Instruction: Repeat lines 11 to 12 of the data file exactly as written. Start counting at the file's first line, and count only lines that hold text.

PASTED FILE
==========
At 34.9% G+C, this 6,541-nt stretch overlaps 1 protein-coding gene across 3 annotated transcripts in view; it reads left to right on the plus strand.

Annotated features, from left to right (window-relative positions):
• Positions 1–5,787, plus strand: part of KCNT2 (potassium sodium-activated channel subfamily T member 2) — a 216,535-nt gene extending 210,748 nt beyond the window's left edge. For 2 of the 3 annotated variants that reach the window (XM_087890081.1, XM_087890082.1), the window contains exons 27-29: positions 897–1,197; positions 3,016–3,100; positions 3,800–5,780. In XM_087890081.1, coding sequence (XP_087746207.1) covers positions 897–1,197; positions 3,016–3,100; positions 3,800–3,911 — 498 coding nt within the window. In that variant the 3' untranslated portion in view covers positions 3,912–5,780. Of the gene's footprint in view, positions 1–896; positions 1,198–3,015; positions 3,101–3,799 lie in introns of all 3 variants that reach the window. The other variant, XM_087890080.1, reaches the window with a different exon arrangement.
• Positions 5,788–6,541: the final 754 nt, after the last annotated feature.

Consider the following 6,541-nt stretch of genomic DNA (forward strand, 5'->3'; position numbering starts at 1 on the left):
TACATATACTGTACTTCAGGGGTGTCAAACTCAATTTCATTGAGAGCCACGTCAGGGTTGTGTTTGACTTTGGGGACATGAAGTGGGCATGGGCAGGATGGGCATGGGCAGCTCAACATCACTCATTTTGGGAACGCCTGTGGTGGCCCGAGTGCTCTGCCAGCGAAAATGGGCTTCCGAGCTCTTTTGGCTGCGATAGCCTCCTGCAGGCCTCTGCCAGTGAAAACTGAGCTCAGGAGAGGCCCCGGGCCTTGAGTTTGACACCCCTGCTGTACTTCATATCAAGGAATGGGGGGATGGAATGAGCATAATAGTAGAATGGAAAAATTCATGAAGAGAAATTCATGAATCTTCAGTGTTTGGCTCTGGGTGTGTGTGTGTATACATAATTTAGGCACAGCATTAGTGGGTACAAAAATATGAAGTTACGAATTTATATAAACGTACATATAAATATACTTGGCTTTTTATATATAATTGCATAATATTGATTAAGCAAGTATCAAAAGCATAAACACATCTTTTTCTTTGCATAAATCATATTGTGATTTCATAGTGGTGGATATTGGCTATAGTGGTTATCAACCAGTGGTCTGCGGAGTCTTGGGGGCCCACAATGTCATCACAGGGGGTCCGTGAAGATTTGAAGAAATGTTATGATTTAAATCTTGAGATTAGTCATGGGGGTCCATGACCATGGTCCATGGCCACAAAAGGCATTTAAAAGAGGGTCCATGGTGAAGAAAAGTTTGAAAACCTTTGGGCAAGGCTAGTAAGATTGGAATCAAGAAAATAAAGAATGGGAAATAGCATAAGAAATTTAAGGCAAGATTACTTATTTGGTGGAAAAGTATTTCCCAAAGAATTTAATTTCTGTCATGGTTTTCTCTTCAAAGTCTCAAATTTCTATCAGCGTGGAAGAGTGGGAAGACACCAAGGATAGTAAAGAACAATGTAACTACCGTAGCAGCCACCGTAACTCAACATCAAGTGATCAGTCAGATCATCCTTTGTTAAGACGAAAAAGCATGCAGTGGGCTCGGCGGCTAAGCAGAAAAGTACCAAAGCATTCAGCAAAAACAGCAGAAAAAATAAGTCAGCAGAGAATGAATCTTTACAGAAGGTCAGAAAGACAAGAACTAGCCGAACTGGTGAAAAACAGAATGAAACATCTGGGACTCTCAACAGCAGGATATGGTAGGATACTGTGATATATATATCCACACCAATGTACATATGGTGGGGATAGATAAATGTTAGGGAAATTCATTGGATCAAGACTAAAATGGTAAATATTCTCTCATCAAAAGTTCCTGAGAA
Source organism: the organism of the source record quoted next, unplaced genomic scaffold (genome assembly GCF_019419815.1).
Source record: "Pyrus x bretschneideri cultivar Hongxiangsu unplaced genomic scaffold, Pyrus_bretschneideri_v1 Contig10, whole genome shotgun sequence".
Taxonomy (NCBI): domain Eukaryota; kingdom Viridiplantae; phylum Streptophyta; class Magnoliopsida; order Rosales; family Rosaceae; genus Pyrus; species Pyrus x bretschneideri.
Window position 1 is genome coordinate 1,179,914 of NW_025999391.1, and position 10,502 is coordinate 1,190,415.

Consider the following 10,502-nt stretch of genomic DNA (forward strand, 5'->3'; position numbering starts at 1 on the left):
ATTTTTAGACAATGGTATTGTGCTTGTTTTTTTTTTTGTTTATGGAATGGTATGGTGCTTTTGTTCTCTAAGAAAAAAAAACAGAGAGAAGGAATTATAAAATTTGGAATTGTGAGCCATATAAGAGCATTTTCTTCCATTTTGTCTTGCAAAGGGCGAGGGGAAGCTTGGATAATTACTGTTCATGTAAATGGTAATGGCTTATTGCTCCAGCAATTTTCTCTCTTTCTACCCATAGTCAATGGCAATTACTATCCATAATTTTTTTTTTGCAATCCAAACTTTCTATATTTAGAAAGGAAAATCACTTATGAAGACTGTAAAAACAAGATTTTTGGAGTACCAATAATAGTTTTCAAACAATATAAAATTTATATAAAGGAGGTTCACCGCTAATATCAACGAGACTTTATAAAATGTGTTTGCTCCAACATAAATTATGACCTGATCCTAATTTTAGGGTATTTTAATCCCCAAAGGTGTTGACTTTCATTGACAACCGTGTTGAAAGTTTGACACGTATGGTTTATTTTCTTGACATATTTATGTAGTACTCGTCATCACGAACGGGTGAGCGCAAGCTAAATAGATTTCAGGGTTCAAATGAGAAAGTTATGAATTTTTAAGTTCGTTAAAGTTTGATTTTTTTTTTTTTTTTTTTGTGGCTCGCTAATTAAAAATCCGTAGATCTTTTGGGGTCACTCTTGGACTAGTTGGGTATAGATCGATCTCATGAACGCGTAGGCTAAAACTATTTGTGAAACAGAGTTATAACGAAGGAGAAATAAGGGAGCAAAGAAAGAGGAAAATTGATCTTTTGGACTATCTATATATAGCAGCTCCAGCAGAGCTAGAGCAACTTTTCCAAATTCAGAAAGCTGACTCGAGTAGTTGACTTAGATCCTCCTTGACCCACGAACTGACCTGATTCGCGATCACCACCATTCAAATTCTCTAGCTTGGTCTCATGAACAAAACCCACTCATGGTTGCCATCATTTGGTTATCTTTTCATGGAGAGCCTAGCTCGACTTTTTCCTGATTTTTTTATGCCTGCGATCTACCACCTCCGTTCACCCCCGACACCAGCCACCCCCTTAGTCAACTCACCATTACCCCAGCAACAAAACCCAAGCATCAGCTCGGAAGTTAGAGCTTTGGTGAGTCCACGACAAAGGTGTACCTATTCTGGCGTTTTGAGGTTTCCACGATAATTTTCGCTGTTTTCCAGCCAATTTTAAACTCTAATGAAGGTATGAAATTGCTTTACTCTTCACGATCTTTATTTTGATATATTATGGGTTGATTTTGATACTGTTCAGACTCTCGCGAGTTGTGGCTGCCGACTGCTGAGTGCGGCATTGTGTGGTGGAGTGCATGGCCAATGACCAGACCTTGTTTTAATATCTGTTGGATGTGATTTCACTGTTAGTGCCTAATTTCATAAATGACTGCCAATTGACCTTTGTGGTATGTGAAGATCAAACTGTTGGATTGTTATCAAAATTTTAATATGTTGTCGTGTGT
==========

Consider the following 10,502-nt stretch of genomic DNA (forward strand, 5'->3'; position numbering starts at 1 on the left):
ATTTTTAGACAATGGTATTGTGCTTGTTTTTTTTTTTGTTTATGGAATGGTATGGTGCTTTTGTTCTCTAAGAAAAAAAAACAGAGAGAAGGAATTATAAAATTTGGAATTGTGAGCCATATAAGAGCATTTTCTTCCATTTTGTCTTGCAAAGGGCGAGGGGAAGCTTGGATAATTACTGTTCATGTAAATGGTAATGGCTTATTGCTCCAGCAATTTTCTCTCTTTCTACCCATAGTCAATGGCAATTACTATCCATAATTTTTTTTTTGCAATCCAAACTTTCTATATTTAGAAAGGAAAATCACTTATGAAGACTGTAAAAACAAGATTTTTGGAGTACCAATAATAGTTTTCAAACAATATAAAATTTATATAAAGGAGGTTCACCGCTAATATCAACGAGACTTTATAAAATGTGTTTGCTCCAACATAAATTATGACCTGATCCTAATTTTAGGGTATTTTAATCCCCAAAGGTGTTGACTTTCATTGACAACCGTGTTGAAAGTTTGACACGTATGGTTTATTTTCTTGACATATTTATGTAGTACTCGTCATCACGAACGGGTGAGCGCAAGCTAAATAGATTTCAGGGTTCAAATGAGAAAGTTATGAATTTTTAAGTTCGTTAAAGTTTGATTTTTTTTTTTTTTTTTTTGTGGCTCGCTAATTAAAAATCCGTAGATCTTTTGGGGTCACTCTTGGACTAGTTGGGTATAGATCGATCTCATGAACGCGTAGGCTAAAACTATTTGTGAAACAGAGTTATAACGAAGGAGAAATAAGGGAGCAAAGAAAGAGGAAAATTGATCTTTTGGACTATCTATATATAGCAGCTCCAGCAGAGCTAGAGCAACTTTTCCAAATTCAGAAAGCTGACTCGAGTAGTTGACTTAGATCCTCCTTGACCCACGAACTGACCTGATTCGCGATCACCACCATTCAAATTCTCTAGCTTGGTCTCATGAACAAAACCCACTCATGGTTGCCATCATTTGGTTATCTTTTCATGGAGAGCCTAGCTCGACTTTTTCCTGATTTTTTTATGCCTGCGATCTACCACCTCCGTTCACCCCCGACACCAGCCACCCCCTTAGTCAACTCACCATTACCCCAGCAACAAAACCCAAGCATCAGCTCGGAAGTTAGAGCTTTGGTGAGTCCACGACAAAGGTGTACCTATTCTGGCGTTTTGAGGTTTCCACGATAATTTTCGCTGTTTTCCAGCCAATTTTAAACTCTAATGAAGGTATGAAATTGCTTTACTCTTCACGATCTTTATTTTGATATATTATGGGTTGATTTTGATACTGTTCAGACTCTCGCGAGTTGTGGCTGCCGACTGCTGAGTGCGGCATTGTGTGGTGGAGTGCATGGCCAATGACCAGACCTTGTTTTAATATCTGTTGGATGTGATTTCACTGTTAGTGCCTAATTTCATAAATGACTGCCAATTGACCTTTGTGGTATGTGAAGATCAAACTGTTGGATTGTTATCAAAATTTTAATATGTTGTCGTGTGT